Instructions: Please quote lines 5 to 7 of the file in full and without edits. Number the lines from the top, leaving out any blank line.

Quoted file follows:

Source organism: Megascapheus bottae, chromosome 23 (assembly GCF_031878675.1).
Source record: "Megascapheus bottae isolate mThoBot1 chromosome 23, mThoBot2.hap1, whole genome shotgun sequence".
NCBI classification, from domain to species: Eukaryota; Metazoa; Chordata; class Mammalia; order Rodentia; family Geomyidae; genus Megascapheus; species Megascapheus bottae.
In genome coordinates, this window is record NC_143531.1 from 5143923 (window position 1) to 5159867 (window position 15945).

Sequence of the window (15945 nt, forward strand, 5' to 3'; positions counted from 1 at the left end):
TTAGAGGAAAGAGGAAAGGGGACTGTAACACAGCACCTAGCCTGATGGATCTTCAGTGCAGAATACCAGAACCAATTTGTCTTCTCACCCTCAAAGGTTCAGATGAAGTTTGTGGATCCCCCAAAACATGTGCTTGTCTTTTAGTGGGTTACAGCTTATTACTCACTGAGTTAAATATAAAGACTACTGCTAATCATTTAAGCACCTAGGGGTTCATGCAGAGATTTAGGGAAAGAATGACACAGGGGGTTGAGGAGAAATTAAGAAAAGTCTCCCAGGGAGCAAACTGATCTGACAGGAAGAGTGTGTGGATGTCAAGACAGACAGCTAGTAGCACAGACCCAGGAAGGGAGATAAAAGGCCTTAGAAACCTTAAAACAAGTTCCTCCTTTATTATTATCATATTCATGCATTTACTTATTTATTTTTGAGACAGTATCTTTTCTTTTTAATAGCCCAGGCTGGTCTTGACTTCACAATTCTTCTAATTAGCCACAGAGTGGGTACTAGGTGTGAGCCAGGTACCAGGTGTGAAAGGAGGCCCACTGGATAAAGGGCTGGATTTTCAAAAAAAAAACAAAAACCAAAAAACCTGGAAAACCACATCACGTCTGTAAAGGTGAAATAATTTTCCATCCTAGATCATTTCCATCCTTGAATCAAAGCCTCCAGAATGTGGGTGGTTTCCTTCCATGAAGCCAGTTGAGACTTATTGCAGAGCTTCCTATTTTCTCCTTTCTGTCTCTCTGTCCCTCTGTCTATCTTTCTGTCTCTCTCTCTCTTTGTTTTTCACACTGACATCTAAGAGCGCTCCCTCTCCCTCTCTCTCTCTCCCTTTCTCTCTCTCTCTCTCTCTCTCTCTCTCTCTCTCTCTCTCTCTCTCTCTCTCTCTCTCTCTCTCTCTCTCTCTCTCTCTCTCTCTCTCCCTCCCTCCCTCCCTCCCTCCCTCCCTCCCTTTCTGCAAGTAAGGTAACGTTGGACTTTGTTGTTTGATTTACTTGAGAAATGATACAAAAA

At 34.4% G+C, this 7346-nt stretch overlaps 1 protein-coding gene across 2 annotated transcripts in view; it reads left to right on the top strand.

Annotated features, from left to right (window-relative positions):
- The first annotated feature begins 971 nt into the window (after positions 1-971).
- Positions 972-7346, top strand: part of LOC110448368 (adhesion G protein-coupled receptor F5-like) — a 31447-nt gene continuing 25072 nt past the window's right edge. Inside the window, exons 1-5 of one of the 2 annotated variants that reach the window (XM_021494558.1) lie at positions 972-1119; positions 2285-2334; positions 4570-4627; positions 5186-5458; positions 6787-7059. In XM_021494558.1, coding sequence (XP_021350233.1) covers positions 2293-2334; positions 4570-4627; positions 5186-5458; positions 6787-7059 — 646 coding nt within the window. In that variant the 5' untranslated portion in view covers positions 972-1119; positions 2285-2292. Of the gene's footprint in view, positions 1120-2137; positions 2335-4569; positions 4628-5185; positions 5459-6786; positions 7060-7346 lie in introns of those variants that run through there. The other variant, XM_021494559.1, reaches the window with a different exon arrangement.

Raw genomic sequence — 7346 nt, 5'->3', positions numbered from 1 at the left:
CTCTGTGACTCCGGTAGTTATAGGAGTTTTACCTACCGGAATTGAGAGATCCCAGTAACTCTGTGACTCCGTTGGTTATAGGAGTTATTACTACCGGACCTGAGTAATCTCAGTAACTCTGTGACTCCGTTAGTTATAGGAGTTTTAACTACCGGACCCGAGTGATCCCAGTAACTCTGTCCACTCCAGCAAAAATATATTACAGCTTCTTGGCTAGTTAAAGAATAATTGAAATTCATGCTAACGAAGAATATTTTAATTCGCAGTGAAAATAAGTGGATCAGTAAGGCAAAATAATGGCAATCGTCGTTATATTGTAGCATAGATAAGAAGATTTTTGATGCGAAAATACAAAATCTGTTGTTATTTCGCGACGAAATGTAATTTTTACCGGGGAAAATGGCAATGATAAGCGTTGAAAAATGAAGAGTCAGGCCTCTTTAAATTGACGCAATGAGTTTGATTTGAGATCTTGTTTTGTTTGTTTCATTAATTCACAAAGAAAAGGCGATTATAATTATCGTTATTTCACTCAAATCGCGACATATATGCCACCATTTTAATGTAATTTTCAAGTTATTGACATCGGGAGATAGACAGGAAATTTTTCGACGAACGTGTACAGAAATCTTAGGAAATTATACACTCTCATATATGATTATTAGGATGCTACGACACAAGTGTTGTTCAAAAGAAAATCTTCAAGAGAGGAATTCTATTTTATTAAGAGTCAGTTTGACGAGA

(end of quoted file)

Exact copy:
Sequence of the window (15945 nt, forward strand, 5' to 3'; positions counted from 1 at the left end):
TTAGAGGAAAGAGGAAAGGGGACTGTAACACAGCACCTAGCCTGATGGATCTTCAGTGCAGAATACCAGAACCAATTTGTCTTCTCACCCTCAAAGGTTCAGATGAAGTTTGTGGATCCCCCAAAACATGTGCTTGTCTTTTAGTGGGTTACAGCTTATTACTCACTGAGTTAAATATAAAGACTACTGCTAATCATTTAAGCACCTAGGGGTTCATGCAGAGATTTAGGGAAAGAATGACACAGGGGGTTGAGGAGAAATTAAGAAAAGTCTCCCAGGGAGCAAACTGATCTGACAGGAAGAGTGTGTGGATGTCAAGACAGACAGCTAGTAGCACAGACCCAGGAAGGGAGATAAAAGGCCTTAGAAACCTTAAAACAAGTTCCTCCTTTATTATTATCATATTCATGCATTTACTTATTTATTTTTGAGACAGTATCTTTTCTTTTTAATAGCCCAGGCTGGTCTTGACTTCACAATTCTTCTAATTAGCCACAGAGTGGGTACTAGGTGTGAGCCAGGTACCAGGTGTGAAAGGAGGCCCACTGGATAAAGGGCTGGATTTTCAAAAAAAAAACAAAAACCAAAAAACCTGGAAAACCACATCACGTCTGTAAAGGTGAAATAATTTTCCATCCTAGATCATTTCCATCCTTGAATCAAAGCCTCCAGAATGTGGGTGGTTTCCTTCCATGAAGCCAGTTGAGACTTATTGCAGAGCTTCCTATTTTCTCCTTTCTGTCTCTCTGTCCCTCTGTCTATCTTTCTGTCTCTCTCTCTCTTTGTTTTTCACACTGACATCTAAGAGCGCTCCCTCTCCCTCTCTCTCTCTCCCTTTCTCTCTCTCTCTCTCTCTCTCTCTCTCTCTCTCTCTCTCTCTCTCTCTCTCTCTCTCTCTCTCTCTCTCTCTCTCTCTCTCTCTCTCCCTCCCTCCCTCCCTCCCTCCCTCCCTCCCTTTCTGCAAGTAAGGTAACGTTGGACTTTGTTGTTTGATTTACTTGAGAAATGATACAAAAA

At 34.4% G+C, this 7346-nt stretch overlaps 1 protein-coding gene across 2 annotated transcripts in view; it reads left to right on the top strand.